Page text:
I am not moving to Australia. Because that simply seems like far too much effort. And I'm not going to claim that I had a "terrible, horrible, no good, very bad day." Because it wasn't really. I know this. Everyone is safe. Everyone is healthy. I have a job. I have a home. I have heat (at least I have this warmth while inside the home, or the office, or the car). And plenty of food. But I'm in a super shitty mood.

Maybe it's because I didn't run this morning and didn't unroll my yoga mat this afternoon or evening. Maybe it's because things feel fuzzy and I like solid boundaries. Maybe it's because one kid melted into a mess of tears when I asked the two of them what "superfun" things they wanted to do this weekend while daddy was away. He doesn't want daddy to be away. And he also doesn't want daddy to have a meeting tonight. I take this personally. But I try to hide it, best as I can. And it mostly works to turn the tides. We three play Monopoly and make static, swirling our straight hair on synthetic fabrics. They "swim" in the jet tub while I urge them to wash behind their ears. We read Chapter 3 of Harry Potter. There are snuggles and back scratches. I pass as a more-than-acceptable second fiddle, I'd say.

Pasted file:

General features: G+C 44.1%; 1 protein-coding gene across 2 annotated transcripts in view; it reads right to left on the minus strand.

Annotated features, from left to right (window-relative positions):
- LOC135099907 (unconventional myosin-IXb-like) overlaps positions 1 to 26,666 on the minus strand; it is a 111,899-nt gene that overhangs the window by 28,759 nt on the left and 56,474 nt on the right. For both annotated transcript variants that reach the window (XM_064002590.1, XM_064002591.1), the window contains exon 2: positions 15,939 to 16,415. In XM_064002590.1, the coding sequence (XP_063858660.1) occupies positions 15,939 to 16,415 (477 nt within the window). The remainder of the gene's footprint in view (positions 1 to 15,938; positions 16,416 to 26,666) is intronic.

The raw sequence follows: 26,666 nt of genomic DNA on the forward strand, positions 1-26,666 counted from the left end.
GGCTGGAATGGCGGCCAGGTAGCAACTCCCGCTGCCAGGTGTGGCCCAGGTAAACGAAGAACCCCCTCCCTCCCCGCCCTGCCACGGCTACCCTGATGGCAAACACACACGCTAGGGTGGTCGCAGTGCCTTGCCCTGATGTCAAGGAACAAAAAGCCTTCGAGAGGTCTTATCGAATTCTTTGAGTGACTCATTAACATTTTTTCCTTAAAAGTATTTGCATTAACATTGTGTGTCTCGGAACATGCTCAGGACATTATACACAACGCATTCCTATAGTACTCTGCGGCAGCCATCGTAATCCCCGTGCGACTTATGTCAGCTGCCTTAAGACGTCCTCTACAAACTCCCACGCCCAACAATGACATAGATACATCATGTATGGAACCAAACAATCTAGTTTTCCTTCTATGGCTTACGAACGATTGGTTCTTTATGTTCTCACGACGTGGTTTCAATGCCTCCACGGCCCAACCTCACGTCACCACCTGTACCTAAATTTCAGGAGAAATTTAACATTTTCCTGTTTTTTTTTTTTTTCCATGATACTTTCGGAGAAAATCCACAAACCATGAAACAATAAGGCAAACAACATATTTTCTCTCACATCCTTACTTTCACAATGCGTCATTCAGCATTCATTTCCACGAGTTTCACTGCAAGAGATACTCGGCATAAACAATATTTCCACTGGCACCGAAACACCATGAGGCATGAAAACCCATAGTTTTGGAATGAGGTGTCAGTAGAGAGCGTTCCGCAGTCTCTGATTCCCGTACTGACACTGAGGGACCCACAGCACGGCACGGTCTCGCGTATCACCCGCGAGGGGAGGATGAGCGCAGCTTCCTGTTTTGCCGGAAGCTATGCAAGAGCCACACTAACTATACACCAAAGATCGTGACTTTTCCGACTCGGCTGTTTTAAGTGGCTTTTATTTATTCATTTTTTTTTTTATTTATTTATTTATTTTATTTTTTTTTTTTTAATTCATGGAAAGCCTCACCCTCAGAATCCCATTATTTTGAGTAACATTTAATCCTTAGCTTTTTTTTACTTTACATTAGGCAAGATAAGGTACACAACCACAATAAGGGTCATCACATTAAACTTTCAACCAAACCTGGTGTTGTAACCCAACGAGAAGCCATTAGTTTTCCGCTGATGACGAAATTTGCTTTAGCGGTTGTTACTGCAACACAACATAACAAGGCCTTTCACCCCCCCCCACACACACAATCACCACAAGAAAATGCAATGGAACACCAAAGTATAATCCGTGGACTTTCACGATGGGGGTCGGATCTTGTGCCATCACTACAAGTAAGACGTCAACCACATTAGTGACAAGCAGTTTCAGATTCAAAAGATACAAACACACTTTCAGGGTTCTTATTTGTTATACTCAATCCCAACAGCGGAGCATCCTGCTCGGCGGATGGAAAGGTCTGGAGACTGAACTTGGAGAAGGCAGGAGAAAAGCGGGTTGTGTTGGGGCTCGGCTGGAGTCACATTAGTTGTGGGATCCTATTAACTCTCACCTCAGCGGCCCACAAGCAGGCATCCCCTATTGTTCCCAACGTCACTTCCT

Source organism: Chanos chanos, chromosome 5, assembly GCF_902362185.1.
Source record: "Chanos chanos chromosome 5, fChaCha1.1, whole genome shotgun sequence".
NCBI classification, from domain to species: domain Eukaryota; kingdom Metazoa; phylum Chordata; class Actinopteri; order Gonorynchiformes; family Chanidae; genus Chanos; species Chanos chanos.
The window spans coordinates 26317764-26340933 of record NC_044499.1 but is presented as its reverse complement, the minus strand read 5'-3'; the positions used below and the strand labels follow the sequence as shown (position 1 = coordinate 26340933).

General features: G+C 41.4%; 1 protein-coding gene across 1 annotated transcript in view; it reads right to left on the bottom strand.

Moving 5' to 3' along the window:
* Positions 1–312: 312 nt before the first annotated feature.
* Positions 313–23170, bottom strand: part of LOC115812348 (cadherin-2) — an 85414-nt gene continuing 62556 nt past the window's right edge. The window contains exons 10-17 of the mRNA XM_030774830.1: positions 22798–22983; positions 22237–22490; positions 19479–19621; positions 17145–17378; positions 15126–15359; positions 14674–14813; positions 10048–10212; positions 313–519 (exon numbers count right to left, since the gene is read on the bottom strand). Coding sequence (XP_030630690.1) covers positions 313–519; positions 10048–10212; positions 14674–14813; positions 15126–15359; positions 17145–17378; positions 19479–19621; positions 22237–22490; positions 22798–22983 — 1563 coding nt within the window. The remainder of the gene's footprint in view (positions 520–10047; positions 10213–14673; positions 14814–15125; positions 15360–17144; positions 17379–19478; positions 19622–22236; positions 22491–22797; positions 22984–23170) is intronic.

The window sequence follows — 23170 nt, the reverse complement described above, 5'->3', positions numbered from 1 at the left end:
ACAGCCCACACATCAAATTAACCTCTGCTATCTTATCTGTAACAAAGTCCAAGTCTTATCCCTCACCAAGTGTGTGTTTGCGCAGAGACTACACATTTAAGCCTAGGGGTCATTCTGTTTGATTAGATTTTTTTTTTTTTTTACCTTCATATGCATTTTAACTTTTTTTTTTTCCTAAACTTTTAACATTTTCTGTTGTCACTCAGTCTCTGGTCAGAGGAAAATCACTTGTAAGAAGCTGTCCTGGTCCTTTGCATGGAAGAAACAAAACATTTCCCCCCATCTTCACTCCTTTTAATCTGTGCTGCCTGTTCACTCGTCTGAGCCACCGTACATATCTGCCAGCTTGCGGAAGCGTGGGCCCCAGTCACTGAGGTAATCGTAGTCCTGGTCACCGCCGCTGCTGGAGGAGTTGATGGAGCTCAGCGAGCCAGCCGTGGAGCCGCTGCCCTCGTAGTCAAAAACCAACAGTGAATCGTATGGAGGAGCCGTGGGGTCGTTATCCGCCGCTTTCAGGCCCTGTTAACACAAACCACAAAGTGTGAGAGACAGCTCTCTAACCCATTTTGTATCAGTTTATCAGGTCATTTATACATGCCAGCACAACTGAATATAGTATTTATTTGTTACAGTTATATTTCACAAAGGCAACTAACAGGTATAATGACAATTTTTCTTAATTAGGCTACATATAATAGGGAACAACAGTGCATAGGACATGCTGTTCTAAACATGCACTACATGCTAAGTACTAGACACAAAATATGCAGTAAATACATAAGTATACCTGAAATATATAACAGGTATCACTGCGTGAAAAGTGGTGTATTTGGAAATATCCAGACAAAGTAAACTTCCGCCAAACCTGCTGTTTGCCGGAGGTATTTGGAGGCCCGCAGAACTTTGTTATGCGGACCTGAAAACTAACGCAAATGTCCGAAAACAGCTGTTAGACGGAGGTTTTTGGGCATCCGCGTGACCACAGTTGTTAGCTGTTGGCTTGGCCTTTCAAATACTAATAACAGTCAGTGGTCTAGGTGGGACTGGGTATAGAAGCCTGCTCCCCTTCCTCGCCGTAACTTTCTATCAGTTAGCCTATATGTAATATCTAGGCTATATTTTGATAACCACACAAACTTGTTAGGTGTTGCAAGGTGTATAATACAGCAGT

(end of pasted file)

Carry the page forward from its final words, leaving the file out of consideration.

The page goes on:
And then when they go to bed, I get back to feeling sorry for myself. Olin returns home and agrees it's OK to mope about my rut. In the other room—for just a little bit. So that's what I do. And then I get back to creating order out of my emotional mess: making lists, sending emails, outlining ideas for a short story I'm starting on—in my purple Moleskine notebook with a strange syringe-shaped pen I got at some medical conference.

I feel better already.

Gurus + groups make you better